As I write this, we are one week from election day. We have heard (endlessly) from both major political parties that this election will determine the future of our nation. Each party’s candidate declares that they will lead us to peace and prosperity, while the other party will lead us to ruin. The ads that fill our TV screens, newspapers, and social media feeds lionize Candidate A and demonize Candidate B.
I am glad I live in a country where I have the right to vote and, in doing so, have a voice in determining the direction of our nation, state, and community. It is not a perfect system, and it is one that can create a great sense of frustration, but it is a rare privilege in the history of nations that we can cast a vote that matters.
As we look at the array of candidates scattered across the ballot, it can leave us feeling a bit disillusioned. How often have you walked out of the polling place only to admit that you had to “hold your nose” as you voted for a particular candidate? We know that no candidate (just like no person or pastor) is perfect, but we long for better choices to fill these important offices.
I woke up this morning thinking of what was most important for me when considering a candidate. I’m not talking about their voting record or party affiliation, but I’m referring to the kind of person they are. In other words, what kind of person do I desire to see running for political office.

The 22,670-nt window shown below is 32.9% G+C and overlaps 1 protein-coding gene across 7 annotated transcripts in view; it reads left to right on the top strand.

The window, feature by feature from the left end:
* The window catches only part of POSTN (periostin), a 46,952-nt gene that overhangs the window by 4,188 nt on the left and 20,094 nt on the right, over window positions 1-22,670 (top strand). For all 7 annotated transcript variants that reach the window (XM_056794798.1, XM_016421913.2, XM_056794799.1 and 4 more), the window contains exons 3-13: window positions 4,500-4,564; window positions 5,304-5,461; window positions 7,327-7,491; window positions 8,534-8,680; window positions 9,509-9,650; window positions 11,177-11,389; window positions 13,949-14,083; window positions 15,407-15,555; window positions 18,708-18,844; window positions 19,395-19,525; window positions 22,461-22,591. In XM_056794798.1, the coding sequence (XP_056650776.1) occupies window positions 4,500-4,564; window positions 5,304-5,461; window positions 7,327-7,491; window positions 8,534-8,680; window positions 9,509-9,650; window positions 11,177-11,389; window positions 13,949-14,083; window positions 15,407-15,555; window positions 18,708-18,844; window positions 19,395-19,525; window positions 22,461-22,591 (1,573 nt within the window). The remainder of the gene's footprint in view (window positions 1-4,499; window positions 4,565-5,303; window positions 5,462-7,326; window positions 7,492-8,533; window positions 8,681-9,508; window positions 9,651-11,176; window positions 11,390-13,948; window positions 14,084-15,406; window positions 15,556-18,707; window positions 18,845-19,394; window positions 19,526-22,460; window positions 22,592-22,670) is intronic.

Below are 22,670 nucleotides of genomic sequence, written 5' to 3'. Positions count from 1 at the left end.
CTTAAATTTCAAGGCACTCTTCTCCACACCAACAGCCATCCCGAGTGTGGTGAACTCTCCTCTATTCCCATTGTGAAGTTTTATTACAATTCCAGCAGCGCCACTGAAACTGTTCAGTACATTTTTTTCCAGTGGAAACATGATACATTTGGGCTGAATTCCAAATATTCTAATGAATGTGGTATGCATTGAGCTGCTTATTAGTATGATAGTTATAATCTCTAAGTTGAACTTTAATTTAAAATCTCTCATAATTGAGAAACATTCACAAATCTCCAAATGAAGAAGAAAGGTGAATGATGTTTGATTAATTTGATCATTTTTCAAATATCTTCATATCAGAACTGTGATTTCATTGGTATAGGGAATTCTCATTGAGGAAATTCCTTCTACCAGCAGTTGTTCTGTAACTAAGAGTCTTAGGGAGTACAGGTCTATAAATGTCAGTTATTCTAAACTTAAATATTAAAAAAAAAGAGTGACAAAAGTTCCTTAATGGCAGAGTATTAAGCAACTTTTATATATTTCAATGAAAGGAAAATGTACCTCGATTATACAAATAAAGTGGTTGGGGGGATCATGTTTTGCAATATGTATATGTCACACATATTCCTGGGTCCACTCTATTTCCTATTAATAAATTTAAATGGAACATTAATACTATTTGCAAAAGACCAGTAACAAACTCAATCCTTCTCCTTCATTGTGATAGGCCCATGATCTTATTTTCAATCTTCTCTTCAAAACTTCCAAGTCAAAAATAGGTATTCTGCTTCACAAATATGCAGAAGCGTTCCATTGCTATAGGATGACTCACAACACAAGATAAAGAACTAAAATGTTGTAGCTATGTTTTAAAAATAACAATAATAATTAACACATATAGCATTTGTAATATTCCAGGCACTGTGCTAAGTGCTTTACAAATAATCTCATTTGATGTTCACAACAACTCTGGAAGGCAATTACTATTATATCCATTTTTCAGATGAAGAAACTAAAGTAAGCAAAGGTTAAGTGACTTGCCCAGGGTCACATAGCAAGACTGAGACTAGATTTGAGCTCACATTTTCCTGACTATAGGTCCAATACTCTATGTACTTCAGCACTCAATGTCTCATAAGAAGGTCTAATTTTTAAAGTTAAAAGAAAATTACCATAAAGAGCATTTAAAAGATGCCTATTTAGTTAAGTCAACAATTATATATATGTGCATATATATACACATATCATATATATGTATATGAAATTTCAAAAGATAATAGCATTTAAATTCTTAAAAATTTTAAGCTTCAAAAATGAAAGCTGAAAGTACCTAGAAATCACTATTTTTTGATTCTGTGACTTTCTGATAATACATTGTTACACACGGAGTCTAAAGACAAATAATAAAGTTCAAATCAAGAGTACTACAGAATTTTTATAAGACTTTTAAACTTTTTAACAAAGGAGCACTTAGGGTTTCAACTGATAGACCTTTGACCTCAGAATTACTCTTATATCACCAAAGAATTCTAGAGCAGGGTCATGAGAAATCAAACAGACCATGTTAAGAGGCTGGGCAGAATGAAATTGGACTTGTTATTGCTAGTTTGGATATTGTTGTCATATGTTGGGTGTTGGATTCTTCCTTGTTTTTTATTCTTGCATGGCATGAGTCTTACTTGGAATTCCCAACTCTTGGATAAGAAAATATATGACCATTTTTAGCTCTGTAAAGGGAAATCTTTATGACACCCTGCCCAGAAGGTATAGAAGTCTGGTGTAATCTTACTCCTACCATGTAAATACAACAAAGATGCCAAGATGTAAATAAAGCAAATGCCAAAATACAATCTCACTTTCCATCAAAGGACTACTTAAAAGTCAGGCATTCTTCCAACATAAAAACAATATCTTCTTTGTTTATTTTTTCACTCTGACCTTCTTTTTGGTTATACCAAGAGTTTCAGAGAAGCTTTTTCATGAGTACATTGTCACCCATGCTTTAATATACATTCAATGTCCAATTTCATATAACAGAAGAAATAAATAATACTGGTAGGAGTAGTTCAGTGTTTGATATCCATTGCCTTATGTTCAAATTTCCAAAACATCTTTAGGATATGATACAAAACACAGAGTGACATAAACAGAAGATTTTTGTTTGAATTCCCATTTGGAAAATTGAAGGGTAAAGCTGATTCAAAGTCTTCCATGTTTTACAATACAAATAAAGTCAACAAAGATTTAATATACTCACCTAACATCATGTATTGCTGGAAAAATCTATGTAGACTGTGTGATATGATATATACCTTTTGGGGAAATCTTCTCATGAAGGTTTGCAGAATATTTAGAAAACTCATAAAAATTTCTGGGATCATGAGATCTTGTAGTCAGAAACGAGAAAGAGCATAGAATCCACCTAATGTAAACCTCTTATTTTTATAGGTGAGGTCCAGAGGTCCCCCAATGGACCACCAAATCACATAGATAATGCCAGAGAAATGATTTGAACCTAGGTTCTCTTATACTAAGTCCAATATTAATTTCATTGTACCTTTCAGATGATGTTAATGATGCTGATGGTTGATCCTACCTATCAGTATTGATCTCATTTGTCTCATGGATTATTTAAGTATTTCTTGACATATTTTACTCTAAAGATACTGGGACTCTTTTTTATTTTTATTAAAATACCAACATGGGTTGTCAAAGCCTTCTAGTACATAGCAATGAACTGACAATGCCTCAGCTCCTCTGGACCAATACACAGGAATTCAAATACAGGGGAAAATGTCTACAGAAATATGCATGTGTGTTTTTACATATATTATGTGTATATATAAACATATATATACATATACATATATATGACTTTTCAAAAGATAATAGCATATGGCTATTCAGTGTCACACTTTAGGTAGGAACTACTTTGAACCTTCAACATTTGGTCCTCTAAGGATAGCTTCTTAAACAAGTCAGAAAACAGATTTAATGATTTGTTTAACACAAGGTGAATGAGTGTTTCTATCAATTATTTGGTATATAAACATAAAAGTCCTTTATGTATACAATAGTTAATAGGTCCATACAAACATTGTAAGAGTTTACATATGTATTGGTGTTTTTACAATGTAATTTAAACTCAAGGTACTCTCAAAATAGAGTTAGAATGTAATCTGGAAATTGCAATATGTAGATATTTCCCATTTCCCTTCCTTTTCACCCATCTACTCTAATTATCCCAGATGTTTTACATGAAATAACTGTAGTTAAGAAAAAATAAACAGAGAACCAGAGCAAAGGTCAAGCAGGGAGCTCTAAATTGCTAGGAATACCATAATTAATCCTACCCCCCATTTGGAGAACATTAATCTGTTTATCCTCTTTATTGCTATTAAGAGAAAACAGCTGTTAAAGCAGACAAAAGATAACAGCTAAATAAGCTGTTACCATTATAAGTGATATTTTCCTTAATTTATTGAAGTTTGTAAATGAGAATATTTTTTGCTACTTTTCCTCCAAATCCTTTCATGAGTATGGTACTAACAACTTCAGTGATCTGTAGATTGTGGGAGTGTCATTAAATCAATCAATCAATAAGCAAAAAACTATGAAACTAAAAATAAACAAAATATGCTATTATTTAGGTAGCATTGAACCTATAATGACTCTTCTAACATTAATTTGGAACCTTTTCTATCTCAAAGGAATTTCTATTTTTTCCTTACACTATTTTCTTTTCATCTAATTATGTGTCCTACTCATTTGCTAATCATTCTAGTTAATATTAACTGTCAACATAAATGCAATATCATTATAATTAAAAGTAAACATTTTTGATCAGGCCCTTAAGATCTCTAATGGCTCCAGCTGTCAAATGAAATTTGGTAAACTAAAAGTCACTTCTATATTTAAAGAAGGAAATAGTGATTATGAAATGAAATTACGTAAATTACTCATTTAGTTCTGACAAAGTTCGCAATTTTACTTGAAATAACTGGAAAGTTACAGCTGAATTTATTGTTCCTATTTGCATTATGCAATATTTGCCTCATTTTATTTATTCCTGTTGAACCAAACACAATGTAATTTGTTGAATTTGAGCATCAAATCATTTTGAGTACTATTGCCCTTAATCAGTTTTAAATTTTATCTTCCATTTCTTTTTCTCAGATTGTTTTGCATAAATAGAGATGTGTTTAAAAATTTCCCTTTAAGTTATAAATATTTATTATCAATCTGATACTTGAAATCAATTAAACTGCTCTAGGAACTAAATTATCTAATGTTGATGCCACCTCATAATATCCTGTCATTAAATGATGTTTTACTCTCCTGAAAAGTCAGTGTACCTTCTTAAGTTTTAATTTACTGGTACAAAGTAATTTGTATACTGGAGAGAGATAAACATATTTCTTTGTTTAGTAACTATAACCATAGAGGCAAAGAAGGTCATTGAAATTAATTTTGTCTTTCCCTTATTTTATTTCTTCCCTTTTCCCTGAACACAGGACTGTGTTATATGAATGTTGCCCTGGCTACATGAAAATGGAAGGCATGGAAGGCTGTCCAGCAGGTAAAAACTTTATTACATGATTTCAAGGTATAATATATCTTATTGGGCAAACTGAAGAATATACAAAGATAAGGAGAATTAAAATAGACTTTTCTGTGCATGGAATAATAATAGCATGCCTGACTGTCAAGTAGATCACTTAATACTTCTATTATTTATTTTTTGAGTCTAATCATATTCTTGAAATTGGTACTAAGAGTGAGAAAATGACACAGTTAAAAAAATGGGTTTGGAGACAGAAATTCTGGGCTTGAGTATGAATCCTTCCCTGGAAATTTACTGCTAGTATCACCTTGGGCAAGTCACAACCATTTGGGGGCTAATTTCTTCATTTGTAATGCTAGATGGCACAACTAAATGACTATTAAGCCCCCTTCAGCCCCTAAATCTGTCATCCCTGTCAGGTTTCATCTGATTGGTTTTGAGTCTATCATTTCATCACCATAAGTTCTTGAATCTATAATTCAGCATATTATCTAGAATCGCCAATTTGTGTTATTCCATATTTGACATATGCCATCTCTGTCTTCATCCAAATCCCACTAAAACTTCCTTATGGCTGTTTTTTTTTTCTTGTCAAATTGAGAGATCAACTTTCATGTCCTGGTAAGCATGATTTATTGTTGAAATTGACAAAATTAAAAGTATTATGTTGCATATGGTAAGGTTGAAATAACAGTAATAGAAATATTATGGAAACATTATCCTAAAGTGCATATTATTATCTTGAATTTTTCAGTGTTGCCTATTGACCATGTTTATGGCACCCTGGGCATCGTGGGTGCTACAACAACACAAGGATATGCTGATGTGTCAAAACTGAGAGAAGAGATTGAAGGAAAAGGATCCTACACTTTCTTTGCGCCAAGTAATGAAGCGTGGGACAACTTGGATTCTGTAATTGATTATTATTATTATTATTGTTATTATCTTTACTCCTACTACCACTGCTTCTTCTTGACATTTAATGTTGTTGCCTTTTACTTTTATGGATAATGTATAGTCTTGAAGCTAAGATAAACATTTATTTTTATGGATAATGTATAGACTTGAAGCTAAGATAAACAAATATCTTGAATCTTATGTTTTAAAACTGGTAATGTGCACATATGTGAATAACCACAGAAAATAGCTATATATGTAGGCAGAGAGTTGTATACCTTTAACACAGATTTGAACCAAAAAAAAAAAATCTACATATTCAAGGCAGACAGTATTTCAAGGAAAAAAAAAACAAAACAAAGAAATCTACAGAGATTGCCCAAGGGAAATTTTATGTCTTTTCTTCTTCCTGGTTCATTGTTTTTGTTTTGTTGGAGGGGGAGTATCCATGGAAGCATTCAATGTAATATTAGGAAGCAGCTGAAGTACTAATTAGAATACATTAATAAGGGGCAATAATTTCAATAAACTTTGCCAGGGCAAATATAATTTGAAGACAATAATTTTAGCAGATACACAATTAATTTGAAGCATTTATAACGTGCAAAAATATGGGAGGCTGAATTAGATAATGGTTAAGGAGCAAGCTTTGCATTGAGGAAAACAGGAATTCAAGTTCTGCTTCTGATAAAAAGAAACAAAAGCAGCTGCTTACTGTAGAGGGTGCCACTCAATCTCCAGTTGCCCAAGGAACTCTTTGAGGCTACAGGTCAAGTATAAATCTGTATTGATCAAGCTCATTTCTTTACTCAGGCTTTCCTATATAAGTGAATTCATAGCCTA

A PERSON OF CHARACTER. We have plenty of characters holding public office, but not nearly enough women and men of true character. What I desire to see are people who can be trusted.
How do do you know if a politician is lying? If he’s moving his lips, he’s lying. Too often this is the case. We have a wealth of promise-makers and a dearth of promise-keepers. I understand that politics is the art of compromise. Elected leaders cannot always deliver on the commitments they make, because those decisions are not made in a vacuum but are formed in a maelstrom of divergent views. We all understand this.
Just tell me the truth. I can handle it. I want a man or woman whom I feel I can trust to make the hard decisions based on the best interest of the citizenry, rather that their desire to get re-elected for another term.
A PERSON OF CONVICTION. In addition to character, I want to see a candidate or office holder who has genuine convictions. I want to know where that person stands. I don’t want a person who is inflexible and unwilling to listen to reason or even change their mind. I want someone who has a sense of what is right and what is wrong. And I want that person to be willing to do the right thing even if it’s not the popular thing.
A PERSON WITH COMPASSION. The most capable and trustworthy of leaders needs to have a heart. It is not enough that he or she loves this country; I want them to love people. This may seems a little mushy, and perhaps it is. A leader needs to be able to have the perspective of distance, to have the ability to step back and see the big picture. But a leader also needs to know that the decisions they make not only affect financial markets and consumer confidence; those decisions also impact families.